By B.F. NAGY
The Beach area is home to a chapter of a sophisticated and effective organization that works diligently to influence elections, politicians and public policy in ways that will protect our environment and promote clean energy and water policies.
The group is called LeadNow and I was invited behind the scenes on behalf of Beach Metro News to witness the group in action at a phone bank event in a secret Beach Triangle location, just prior to this year’s federal election in October.
LeadNow Ontario Organizer Tim Ellis said it was one of seven or eight such events held this year in different ridings around the Toronto area.
A phone bank is a gathering of concerned citizens who telephone people and talk about the issues and the candidates in the election. On it’s own such activities might not sound impressive, but they are part of a broader, well-organized plan.
LeadNow representatives meet in person with hundreds of candidates across the country and interview them about their plans for public policy related to the environment.
It supplements the personal interviews with written surveys completed by the same and additional politicians. It maintains a web site that contains all of this information, creates sustainability oriented riding breakdowns for use by its own team and by the public and provides an opportunity for politicians to make an on-record pledge to be a “Climate Champion” at cooperateforclimate.ca.
It undertakes analysis of these intentions against candidate polling, thus cross referencing the chances of an individual winning, and the consequent impact on greener policies.
LeadNow then divines a strategy. For example, for the federal election it made the assumption that there would be a minority government, and analysed whether particular candidates were likely to work across party lines on clean energy policy.
It determined in which ridings it made sense to vote strategically in a way to limit the damage of climate-denying candidates, and in which other ridings should a voter’s only consideration be to choose the greenest leader.
It then organizes thousands of volunteers across the country into about 150 regional teams. The teams work on influencing voters via the aforementioned phone banks, but also through ordinary door-knocking initiatives in strategically selected ridings.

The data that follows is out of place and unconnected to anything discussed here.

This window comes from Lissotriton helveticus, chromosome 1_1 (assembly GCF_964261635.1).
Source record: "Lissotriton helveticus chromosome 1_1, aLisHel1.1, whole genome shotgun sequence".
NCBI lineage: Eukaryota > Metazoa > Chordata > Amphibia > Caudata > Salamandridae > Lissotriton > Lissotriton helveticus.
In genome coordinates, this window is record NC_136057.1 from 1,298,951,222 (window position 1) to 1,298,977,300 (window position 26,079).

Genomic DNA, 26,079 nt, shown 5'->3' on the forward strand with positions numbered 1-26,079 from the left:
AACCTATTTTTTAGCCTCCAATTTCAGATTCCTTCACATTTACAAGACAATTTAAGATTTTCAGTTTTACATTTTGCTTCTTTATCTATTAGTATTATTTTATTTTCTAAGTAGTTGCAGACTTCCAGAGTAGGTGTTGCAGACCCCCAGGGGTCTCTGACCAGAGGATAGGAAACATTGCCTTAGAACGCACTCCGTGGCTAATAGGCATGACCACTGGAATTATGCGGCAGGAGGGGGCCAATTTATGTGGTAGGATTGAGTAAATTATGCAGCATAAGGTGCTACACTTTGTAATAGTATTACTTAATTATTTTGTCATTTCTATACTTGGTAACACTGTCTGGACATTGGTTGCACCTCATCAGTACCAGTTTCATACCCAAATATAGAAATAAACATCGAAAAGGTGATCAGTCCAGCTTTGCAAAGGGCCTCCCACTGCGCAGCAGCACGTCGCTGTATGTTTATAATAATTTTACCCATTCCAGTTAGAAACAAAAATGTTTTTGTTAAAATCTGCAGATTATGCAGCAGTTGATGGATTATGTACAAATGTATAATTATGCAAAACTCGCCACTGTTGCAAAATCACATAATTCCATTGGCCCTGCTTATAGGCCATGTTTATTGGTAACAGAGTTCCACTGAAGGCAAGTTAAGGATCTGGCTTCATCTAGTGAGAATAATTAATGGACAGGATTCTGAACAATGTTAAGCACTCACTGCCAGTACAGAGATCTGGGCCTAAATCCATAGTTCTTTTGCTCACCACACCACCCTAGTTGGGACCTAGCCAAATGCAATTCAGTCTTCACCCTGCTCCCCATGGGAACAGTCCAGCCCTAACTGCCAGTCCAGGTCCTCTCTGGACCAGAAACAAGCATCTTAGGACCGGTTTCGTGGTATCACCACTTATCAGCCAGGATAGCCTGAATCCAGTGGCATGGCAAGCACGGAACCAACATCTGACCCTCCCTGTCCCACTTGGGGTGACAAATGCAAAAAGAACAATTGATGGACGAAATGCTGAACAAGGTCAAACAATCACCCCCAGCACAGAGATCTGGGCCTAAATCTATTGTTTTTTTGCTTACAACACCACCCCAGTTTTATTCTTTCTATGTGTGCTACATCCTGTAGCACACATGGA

It also organizes petitions and reports, which are submitted to various government bodies. It provides dates, times and locations to interested parties on political debate events.
Each activity is supported with modern tools including, pre-written scripts, persuasion training, and advanced phone dialing equipment that automatically weeds out unreceptive citizens, optimizing the time and efforts of volunteers.
Volunteer teams receive extensive training and they properly collect and organize data that makes the whole process work more smoothly. One software program makes it easy for volunteers to send letters to media editors when needed, including contact information for local entities, efficient submission tools, talking points, and so on.
LeadNow is a non-profit that was established in 2013. It is financed through its own fundraising
efforts, but does not accept contributions from corporations and does not receive government grants.
Because it engages voters on political issues it is subject to comprehensive reporting requirements, filing numerous detailed documents with Elections Canada and similar bodies.
BF Nagy is a long time Beach resident and author of a new book, The Clean Energy Age. He has interviewed more than 700 experts and written 180 articles on clean energy. The Clean Energy Age is available online, from your favourite bookseller or bfnagy.com. It contains expert solutions, success stories and top 10 lists of climate actions for homeowners, business managers, government people, and others.